PAS president Tan Sri Abdul Hadi Awang has launched a tirade against Bersih, claiming that the election watchdog has “immoral objectives” and was founded by people who supported the “reformasi” agenda to “topple the Malaysian Government”.
In a statement published on PAS mouthpiece Harakah Daily, Hadi pointed out that the “reformasi” agenda was a form of political demonstration that was “imported from abroad”, adding that this was how regimes like those in Indonesia and the Arab World had fallen.
“In Malaysia, the ‘reformasi’ slogan was used to bring down the Barisan Nasional (BN) government in an undemocratic manner by a group called Bersih with its ‘unclean’ purposes,” he wrote.
Recall, however, that Hadi had previously voiced his support for the Bersih movement and Prime Minister Datuk Seri Anwar Ibrahim’s “reformasi” movement in the early 2000s.
On this matter, Hadi was quick to point out that PAS had withdrawn from the group after an in-depth study of the Bersih movement.
“PAS withdrew from the group following an in-depth study of the movement as there are no benefits that come from clashing with the police through evil plans motivated by dirty politics that were organised by foreign parties who came to colonise Malaysia again,” he wrote.
In 2007, Bersih organised a rally in Kuala Lumpur and the PAS was one of the main parties that collaborated in the demonstration.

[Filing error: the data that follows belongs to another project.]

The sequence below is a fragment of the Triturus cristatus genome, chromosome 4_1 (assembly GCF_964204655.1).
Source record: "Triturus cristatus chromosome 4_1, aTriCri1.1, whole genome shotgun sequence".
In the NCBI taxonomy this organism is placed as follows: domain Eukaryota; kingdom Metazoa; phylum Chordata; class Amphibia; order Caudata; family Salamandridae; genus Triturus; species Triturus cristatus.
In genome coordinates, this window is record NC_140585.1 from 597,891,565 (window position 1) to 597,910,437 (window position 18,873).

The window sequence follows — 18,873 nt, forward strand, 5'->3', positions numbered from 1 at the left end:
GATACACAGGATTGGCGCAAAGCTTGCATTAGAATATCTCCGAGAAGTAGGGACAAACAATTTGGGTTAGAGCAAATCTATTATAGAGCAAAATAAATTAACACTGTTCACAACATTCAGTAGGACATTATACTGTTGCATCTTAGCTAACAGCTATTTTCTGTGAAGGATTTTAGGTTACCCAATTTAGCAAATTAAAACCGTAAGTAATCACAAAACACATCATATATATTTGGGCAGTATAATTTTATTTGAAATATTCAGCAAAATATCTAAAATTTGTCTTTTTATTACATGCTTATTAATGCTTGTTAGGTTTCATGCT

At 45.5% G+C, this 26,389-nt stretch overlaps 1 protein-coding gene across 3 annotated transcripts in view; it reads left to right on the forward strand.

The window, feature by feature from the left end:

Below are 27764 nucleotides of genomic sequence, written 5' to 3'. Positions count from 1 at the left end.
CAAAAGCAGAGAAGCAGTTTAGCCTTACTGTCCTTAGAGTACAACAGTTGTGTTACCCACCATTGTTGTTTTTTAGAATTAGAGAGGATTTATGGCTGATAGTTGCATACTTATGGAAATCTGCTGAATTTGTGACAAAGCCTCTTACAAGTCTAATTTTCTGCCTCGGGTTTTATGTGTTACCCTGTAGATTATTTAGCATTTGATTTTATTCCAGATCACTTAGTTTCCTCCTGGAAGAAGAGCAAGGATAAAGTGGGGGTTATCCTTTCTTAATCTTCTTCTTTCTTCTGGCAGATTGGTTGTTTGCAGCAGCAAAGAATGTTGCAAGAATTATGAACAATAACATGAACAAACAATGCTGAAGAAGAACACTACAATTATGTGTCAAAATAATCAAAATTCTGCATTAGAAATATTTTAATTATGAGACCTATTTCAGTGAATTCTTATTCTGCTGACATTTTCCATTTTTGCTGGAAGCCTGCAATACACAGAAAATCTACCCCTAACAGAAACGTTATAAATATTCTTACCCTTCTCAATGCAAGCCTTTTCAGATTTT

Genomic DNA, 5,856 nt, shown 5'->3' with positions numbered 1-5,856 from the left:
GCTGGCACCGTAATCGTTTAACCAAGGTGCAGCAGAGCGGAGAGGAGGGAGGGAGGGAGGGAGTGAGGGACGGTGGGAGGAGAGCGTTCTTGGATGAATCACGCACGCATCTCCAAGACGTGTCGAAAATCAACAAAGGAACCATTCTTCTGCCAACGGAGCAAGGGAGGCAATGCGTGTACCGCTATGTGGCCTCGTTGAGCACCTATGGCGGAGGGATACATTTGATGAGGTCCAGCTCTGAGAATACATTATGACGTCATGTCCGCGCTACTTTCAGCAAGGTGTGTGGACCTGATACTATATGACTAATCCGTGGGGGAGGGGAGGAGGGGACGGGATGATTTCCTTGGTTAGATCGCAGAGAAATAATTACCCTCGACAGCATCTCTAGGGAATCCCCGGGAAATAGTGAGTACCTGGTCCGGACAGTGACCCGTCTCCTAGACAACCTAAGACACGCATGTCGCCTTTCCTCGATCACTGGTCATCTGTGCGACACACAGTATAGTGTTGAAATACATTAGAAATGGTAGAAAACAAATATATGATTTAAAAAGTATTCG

The rally was made successful by PAS members who were coordinating movements on the streets.
While some of the demonstrators were facing police backlash 300 metres from Istana Negara, police had to be mobilsed to stop a combined crowd of 40,000 people that stretched half-a-kilometre along a highway.
A delegation of seven individuals, including Hadi and former PAS deputy president Datuk Dr Nasharudin Mat Isa, DAP’s Lim Kit Siang and Lim Guan Eng, and Keadilan’s Anwar were permitted entry to the palace by the police.
However, Hadi is now claiming that the PAS youth wing and other Malaysian political leaders had participated in forums outside Malaysia (neighbouring countries that he did not mention) to listen to several political leaders and intelligence officers who were invited to give lectures and hold discussions on how to bring about political change by overthrowing the existing government (in Malaysia) through a movement called “reformasi”.
Hadi did not give a clear date when did this “meeting” happen, perhaps in move to create more confusion since it was Anwar who launched the “reformasi” slogan in Malaysia after he was sacked from UMNO in 1998.
Nevertheless, Hadi’s article coincides with statements from the Bersatu Youth leader Wan Ahmad Fayhsal Wan Ahmad Kamal who told BFM that one cannot separate religion from politics in the Malay-Muslim community.
This, he says, is due to the fact that religion is integral to the Malay-Muslim community’s political philosophy, adding that one cannot campaign in a secular manner, he told the radio station today (Dec 13).
He was asked if Perikatan Nasional (PN) would tone down its rhetoric regarding race and religion during the upcoming state elections.
On the topic of Hadi’s article, an analyst, speaking on condition of anonymity told FocusM that the article is filled with religious connotations with Bersatu also pulling itself in the same direction – that is, towards “politicising religion for electoral gains”.
According to the analyst, there appears to be a coordination between PAS and Bersatu to give more religious connotation to their campaigns in order to win more votes in the upcoming state elections. – Dec 13, 2022
Main pic credit: Bernama